Thursday, July 23, 2015

Fahrenheit 451: A 21st Century Reaction, Upon Rereading

Several thoughts. First, and least serious, is that Clarisse is Guy Montag's Manic Pixie Dream GirlTM, the youthful, vivacious female archetype whose function as a plot device is to spur a male protagonist's awakening from depression and torpor, as with Trillian and Arthur Dent in Douglas Adams' The Hitchhiker's Guide to the Galaxy.

Second, Bradbury's breathless, colorful writing competes well for his readers' presumed short attention spans, and might even fare well versus the spectacular domestic entertainment appliance that covers three walls of Mildred Montag's living room. Related, Bradbury's prognostications of said short attention span devices, penned in 1951, not only came true but leapfrogged past the television age into the Internet and virtual reality. He nailed the unwillingness -- or even inability -- of the domestic population to engage civically rather than distract itself with various software and circuses; chillingly, his gloomy predictions have found their full flower in today's seemingly endless cycle of optional wars.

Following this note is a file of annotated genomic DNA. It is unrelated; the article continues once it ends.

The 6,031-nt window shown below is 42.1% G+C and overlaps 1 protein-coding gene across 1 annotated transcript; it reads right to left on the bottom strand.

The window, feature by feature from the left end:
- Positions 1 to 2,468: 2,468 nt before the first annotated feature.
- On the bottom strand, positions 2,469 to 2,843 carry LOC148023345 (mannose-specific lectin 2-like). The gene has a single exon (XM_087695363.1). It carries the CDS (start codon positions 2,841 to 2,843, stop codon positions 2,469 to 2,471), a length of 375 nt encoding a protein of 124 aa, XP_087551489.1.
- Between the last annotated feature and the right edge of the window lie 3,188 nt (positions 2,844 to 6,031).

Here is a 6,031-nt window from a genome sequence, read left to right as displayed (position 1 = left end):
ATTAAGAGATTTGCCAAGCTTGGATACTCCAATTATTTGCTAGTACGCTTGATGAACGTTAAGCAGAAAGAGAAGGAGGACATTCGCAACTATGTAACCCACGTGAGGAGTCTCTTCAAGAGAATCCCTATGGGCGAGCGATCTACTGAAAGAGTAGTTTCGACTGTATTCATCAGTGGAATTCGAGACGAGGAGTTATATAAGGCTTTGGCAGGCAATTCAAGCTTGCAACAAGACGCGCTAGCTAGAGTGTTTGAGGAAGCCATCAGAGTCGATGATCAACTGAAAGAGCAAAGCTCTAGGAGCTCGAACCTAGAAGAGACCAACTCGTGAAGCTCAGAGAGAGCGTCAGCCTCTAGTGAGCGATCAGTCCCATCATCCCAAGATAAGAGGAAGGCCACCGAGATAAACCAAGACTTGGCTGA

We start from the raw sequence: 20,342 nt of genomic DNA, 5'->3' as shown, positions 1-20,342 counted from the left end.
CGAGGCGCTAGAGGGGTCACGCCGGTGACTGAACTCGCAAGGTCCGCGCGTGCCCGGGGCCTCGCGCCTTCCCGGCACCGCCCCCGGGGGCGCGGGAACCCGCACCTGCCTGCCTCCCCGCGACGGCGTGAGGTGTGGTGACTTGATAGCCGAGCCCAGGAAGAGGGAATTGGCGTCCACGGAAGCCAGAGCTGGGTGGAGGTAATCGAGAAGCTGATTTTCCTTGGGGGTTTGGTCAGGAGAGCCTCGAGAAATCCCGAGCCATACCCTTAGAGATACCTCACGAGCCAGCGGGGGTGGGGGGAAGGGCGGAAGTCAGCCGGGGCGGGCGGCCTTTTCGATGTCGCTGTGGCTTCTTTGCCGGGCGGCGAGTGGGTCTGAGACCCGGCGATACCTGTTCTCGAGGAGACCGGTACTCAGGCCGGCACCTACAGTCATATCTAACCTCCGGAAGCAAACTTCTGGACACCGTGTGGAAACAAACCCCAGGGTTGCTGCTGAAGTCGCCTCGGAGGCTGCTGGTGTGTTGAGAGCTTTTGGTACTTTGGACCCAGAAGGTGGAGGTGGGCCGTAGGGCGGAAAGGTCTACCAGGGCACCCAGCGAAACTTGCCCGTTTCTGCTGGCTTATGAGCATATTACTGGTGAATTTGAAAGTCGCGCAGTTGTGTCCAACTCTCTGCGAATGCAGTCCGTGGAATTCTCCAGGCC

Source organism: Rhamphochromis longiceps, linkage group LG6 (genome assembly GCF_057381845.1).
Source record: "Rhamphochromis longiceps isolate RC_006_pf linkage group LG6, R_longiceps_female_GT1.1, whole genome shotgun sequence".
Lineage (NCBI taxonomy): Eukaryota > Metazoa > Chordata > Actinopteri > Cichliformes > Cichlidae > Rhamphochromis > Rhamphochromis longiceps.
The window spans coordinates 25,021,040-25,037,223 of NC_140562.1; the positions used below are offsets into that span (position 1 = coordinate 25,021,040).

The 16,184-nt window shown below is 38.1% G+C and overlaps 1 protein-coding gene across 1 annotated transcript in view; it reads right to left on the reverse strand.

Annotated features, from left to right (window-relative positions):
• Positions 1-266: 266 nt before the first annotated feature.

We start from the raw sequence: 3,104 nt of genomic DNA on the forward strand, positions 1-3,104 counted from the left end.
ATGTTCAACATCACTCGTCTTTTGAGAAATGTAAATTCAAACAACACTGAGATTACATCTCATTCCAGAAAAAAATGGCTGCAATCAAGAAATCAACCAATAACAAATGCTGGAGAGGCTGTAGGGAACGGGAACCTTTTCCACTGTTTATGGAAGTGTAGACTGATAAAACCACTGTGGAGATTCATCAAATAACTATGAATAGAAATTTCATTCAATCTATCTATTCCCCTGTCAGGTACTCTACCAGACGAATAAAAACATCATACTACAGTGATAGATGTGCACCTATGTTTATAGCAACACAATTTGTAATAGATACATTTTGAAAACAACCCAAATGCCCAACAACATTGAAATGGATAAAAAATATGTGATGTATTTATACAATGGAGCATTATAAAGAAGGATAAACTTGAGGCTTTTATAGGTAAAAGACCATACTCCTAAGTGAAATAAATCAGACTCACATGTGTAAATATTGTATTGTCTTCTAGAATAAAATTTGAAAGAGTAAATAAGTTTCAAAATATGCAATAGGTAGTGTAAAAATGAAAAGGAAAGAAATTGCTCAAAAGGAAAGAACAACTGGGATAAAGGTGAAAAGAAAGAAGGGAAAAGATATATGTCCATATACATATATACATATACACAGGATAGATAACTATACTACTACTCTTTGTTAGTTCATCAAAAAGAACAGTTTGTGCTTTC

So far, so good, with an A+ for threat recognition; but then Bradbury loses points for the third act's toehold in the academic conceit that the cultural blueprint to reconstitute a post-apocalyptic world can be carried in the heads of classics scholars and their fellow travelers. A room full of white-shirted Isaac Asimov readers taking recreational respite from lab duty might buy that as a nifty parable, but as speculation, it stretches the rubber band beyond the breaking point.

It does, however, give a new meaning to the phrase, "You read me like a book."

Wednesday, July 15, 2015

Cheesy Four-Line Poem

Thro' edam'pest night with wind and brie's
Amber't a muensters' caravane on stilton
The goudamm feta'd stench displease --

Best rennet ye, an' sbrinz wi' yer kilt on!


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